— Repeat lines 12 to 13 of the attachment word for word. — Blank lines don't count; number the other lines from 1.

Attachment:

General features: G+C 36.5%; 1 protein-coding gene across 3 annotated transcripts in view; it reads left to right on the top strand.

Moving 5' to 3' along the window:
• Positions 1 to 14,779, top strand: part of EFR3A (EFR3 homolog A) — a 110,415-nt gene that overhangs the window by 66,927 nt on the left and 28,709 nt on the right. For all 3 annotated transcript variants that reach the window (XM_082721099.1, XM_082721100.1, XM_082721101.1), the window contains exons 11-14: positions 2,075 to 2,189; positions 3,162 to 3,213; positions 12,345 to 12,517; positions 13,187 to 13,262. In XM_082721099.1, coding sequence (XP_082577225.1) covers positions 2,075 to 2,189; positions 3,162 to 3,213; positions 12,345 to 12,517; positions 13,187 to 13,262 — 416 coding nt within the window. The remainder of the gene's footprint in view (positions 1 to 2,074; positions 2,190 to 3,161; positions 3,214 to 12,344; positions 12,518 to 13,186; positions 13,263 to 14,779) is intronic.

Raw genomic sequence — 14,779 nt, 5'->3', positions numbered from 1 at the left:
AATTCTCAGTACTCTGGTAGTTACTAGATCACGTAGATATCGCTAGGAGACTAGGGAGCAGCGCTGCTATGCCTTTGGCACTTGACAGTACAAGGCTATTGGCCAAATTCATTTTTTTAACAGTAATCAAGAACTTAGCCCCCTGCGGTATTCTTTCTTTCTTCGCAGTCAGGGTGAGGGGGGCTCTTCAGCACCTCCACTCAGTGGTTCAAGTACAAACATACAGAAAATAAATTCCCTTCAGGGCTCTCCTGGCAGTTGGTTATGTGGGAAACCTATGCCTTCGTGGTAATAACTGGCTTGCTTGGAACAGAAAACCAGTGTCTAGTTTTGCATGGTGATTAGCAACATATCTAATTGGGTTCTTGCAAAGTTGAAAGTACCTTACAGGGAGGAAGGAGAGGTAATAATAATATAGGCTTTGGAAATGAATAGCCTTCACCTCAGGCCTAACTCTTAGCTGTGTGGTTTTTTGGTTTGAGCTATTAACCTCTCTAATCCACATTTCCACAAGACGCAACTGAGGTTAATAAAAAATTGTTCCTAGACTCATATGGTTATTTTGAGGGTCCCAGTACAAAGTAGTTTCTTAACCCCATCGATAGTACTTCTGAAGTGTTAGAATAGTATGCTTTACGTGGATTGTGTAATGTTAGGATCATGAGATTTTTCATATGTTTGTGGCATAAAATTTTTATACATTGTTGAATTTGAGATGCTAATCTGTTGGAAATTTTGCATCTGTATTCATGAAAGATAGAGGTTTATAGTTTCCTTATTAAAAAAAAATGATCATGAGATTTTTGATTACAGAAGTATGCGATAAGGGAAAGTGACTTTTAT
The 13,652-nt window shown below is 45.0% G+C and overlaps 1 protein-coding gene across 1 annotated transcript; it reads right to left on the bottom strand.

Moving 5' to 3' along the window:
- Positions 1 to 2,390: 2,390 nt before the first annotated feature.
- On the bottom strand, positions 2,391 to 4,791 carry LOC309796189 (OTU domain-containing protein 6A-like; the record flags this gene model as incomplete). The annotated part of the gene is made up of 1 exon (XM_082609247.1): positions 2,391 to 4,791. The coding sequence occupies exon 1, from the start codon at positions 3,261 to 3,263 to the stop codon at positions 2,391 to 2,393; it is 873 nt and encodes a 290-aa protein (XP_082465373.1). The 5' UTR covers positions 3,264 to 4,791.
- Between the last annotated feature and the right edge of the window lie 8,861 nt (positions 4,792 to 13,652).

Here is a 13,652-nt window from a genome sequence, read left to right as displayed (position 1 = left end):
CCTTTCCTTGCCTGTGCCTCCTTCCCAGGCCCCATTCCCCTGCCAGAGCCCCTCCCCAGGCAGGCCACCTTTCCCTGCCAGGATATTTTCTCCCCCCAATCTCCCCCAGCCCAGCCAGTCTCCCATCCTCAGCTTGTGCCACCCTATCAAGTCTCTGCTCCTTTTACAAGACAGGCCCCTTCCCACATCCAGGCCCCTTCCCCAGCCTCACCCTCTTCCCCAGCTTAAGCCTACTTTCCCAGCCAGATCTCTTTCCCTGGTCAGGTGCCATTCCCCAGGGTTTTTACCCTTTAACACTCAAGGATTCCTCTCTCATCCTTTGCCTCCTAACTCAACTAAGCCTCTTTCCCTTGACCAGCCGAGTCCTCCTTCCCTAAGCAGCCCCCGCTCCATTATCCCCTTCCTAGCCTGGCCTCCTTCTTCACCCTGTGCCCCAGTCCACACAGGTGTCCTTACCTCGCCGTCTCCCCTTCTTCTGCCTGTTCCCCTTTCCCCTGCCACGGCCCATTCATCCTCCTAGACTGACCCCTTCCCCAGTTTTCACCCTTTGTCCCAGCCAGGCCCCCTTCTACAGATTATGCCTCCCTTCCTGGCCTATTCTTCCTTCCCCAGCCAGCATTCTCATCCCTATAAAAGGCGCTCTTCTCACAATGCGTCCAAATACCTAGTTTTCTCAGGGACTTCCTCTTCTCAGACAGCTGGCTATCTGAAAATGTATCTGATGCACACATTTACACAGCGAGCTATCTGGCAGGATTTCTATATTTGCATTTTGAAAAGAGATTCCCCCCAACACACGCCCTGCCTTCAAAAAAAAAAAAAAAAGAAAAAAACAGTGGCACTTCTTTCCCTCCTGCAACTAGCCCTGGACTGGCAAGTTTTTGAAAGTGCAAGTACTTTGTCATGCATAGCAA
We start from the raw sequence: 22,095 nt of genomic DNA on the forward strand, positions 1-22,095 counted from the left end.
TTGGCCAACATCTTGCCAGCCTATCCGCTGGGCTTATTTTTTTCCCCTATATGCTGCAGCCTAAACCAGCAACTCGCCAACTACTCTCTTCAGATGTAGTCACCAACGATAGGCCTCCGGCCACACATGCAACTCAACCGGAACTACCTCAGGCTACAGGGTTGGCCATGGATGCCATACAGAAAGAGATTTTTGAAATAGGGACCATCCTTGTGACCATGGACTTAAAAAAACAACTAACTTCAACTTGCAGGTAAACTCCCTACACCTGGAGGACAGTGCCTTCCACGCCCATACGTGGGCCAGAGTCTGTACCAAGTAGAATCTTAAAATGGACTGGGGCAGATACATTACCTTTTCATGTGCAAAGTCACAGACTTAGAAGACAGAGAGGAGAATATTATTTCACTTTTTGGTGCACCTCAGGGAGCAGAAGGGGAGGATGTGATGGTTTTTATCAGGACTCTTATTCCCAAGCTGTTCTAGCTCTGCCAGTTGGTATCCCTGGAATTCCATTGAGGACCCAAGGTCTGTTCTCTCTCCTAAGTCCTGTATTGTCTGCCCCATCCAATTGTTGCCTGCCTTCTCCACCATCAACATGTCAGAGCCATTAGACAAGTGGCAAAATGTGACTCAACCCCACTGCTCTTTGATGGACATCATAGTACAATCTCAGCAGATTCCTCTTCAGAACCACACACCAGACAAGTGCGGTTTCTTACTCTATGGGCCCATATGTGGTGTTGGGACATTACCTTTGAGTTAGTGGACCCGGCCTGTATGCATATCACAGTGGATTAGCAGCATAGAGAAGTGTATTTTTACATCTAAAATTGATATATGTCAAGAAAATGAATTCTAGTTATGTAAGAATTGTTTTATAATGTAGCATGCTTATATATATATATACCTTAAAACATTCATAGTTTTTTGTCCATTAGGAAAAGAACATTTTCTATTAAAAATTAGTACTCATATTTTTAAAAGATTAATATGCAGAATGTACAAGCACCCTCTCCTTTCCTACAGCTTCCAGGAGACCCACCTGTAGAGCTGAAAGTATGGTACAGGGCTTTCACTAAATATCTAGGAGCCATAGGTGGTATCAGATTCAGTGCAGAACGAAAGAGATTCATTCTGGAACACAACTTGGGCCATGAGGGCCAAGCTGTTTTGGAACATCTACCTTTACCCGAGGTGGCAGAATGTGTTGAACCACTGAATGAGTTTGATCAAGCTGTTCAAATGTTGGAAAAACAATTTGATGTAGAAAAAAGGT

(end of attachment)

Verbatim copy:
CCTTTCCTTGCCTGTGCCTCCTTCCCAGGCCCCATTCCCCTGCCAGAGCCCCTCCCCAGGCAGGCCACCTTTCCCTGCCAGGATATTTTCTCCCCCCAATCTCCCCCAGCCCAGCCAGTCTCCCATCCTCAGCTTGTGCCACCCTATCAAGTCTCTGCTCCTTTTACAAGACAGGCCCCTTCCCACATCCAGGCCCCTTCCCCAGCCTCACCCTCTTCCCCAGCTTAAGCCTACTTTCCCAGCCAGATCTCTTTCCCTGGTCAGGTGCCATTCCCCAGGGTTTTTACCCTTTAACACTCAAGGATTCCTCTCTCATCCTTTGCCTCCTAACTCAACTAAGCCTCTTTCCCTTGACCAGCCGAGTCCTCCTTCCCTAAGCAGCCCCCGCTCCATTATCCCCTTCCTAGCCTGGCCTCCTTCTTCACCCTGTGCCCCAGTCCACACAGGTGTCCTTACCTCGCCGTCTCCCCTTCTTCTGCCTGTTCCCCTTTCCCCTGCCACGGCCCATTCATCCTCCTAGACTGACCCCTTCCCCAGTTTTCACCCTTTGTCCCAGCCAGGCCCCCTTCTACAGATTATGCCTCCCTTCCTGGCCTATTCTTCCTTCCCCAGCCAGCATTCTCATCCCTATAAAAGGCGCTCTTCTCACAATGCGTCCAAATACCTAGTTTTCTCAGGGACTTCCTCTTCTCAGACAGCTGGCTATCTGAAAATGTATCTGATGCACACATTTACACAGCGAGCTATCTGGCAGGATTTCTATATTTGCATTTTGAAAAGAGATTCCCCCCAACACACGCCCTGCCTTCAAAAAAAAAAAAAAAAGAAAAAAACAGTGGCACTTCTTTCCCTCCTGCAACTAGCCCTGGACTGGCAAGTTTTTGAAAGTGCAAGTACTTTGTCATGCATAGCAA
We start from the raw sequence: 22,095 nt of genomic DNA on the forward strand, positions 1-22,095 counted from the left end.